Bloodsports enthusiasts appear to be running riot, while the government rides roughshod over our right to protest
13th August 2021
Something is going badly wrong in the countryside. For years, despite abundant video evidence, bloodsports enthusiasts have intimidated and attacked people who criticise and seek to monitor them, with apparent impunity.
There is film footage on social media of a man apparently beating the windows of a car with a dead fox, of a huntsman on horseback appearing to assault an observer with a whip, of horses being ridden into hunt monitors, of a woman being slapped round the face and thrown to the ground, of two men, one masked and one in a balaclava, apparently trying to smash the windows of the car and then pursuing it on a quad bike, of a large vehicle with its plates obscured, ramming a car full of people. These are just a few among the many acts of violence reported by people trying to prevent foxhunting.
The attacks appear to be escalating. Last week, two men in balaclavas drove a Land Rover up to the gates leading to TV presenter Chris Packham’s house and set light to it, causing an explosion and a fire that inflicted thousands of pounds worth of damage. This surely qualifies as terrorism. It’s the latest of many attempts to intimidate him, which appear to be connected to his opposition to hunting and the illegal persecution of birds of prey.
It’s not the first time that someone opposed to hunting has been the victim of an arson attack. In 2018, a Somerset farmer, Paul Chant, was assaulted when he tried to stop a hunt from rampaging across his land, part of which he uses as an animal sanctuary. A few days later, he attended an anti-hunt protest. Hours afterwards, his car and an outbuilding were torched, and he had to be treated in hospital for smoke inhalation. He believes these events are linked.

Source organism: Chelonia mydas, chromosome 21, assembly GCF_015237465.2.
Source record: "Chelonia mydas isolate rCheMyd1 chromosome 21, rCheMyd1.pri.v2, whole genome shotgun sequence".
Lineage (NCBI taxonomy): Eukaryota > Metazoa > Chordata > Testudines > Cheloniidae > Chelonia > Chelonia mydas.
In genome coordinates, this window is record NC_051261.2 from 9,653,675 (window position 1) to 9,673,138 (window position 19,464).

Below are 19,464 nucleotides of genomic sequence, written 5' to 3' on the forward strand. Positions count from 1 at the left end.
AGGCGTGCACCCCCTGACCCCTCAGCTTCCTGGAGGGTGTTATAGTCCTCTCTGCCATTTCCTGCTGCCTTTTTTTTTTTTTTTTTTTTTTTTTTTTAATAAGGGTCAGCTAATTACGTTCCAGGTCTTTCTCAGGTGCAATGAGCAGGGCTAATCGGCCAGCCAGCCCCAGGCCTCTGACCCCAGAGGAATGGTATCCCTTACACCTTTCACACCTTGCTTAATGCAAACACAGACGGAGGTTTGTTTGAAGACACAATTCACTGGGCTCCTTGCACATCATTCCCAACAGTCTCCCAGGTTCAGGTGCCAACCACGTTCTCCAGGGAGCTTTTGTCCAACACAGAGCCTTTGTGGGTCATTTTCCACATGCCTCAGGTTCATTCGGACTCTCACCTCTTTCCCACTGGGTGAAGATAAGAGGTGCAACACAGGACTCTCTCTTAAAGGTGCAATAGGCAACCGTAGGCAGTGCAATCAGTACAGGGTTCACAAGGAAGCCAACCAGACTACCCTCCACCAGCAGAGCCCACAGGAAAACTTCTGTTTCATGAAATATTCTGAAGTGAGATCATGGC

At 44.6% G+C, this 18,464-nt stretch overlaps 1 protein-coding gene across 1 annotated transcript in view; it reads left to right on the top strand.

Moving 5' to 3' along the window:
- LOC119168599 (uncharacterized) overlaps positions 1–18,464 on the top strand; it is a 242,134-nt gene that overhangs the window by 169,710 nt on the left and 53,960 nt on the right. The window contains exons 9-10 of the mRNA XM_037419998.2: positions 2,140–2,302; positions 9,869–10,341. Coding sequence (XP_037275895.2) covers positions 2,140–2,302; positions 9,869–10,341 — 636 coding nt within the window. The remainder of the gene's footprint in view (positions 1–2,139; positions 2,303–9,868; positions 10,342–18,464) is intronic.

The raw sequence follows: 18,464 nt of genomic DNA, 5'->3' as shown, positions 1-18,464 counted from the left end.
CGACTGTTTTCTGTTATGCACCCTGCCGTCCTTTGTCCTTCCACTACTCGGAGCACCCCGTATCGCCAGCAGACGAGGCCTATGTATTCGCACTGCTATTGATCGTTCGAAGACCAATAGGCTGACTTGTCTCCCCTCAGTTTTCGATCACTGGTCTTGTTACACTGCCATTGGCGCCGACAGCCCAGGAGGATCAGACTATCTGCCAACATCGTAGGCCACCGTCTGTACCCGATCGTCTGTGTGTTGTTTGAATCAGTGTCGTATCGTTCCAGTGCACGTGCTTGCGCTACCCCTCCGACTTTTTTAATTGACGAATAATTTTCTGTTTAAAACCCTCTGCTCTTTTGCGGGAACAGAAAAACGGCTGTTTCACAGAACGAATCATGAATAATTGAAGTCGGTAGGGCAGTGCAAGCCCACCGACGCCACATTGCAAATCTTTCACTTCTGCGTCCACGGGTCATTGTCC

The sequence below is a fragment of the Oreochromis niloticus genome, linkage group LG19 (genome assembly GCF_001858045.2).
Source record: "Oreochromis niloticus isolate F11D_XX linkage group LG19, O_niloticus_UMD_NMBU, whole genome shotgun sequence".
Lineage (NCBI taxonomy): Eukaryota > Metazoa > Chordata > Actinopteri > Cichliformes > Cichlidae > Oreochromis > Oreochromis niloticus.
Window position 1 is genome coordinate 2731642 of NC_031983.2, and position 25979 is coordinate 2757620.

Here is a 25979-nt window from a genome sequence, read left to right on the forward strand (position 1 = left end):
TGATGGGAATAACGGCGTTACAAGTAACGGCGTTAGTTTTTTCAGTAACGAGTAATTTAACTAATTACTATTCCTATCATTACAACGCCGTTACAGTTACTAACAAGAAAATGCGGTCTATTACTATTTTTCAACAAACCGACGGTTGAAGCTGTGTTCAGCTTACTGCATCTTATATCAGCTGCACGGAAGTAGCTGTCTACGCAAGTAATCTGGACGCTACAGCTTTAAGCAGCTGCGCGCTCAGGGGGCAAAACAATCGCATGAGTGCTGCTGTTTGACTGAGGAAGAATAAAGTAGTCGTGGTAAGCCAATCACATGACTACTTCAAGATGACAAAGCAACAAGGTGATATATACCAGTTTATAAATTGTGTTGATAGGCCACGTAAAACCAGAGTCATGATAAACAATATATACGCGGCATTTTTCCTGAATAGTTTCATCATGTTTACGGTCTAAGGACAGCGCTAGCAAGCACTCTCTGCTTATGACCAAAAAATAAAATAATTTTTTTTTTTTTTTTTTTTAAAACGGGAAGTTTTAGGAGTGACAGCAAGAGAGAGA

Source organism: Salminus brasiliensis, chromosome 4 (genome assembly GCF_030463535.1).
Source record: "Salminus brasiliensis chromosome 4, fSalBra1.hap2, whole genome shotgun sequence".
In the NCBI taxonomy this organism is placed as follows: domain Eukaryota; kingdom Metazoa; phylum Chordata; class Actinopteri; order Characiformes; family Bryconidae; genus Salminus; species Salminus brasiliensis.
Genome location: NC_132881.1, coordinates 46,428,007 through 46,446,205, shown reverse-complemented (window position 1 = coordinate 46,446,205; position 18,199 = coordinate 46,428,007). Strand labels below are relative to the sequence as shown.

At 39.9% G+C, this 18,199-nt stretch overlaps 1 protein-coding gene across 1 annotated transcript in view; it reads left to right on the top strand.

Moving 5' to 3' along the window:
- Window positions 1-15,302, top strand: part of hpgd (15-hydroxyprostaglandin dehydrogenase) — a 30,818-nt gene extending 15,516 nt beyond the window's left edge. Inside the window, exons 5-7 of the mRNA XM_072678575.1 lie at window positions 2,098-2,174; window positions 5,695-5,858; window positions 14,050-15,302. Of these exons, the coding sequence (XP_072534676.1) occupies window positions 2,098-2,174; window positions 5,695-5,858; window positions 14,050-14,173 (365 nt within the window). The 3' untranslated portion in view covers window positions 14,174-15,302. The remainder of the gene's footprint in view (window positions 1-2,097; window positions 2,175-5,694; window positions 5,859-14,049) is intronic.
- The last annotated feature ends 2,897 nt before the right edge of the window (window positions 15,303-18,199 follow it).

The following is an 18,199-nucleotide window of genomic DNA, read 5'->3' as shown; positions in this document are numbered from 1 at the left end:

The victims of such attacks have frequently complained about what they see as a failure by the police to respond to their emergency calls, or to follow up afterwards. A dossier compiled by the group Action Against Foxhunting documents 81 cases, in many of which telephone calls to the police were not returned, or illegal hunting, violence and other crimes were not investigated.
Hunting animals with dogs has been illegal in England and Wales since 2005, although the law included exemptions. Hunts are permitted to follow a scent trail laid down in advance. But “trail hunting” appears to be widely used as a cover for pursuing animals. There are repeated instances of hounds chasing foxes and deer across people’s farms and gardens, frightening or killing livestock and pets and inflicting great distress on local people. People who try to defend their land from these intrusions have been intimidated, and in some cases forced to close their businesses or leave their homes. Every winter, parts of the countryside succumb to mob rule. And the police, all too often, stand by.
I think there’s likely to be a connection between the failure to police bloodsports effectively and the apparently escalating violence against objectors. A sense of impunity is likely to be strengthened by major legal deficiencies. The Hunting Act is hard to enforce, as it’s easy for a trail hunt “accidentally” to pursue and kill a fox or a deer. It contains several loopholes that make such “accidents” even harder to prosecute. The only effective remedy is surely to ban all forms of hunting with hounds, including trail hunts.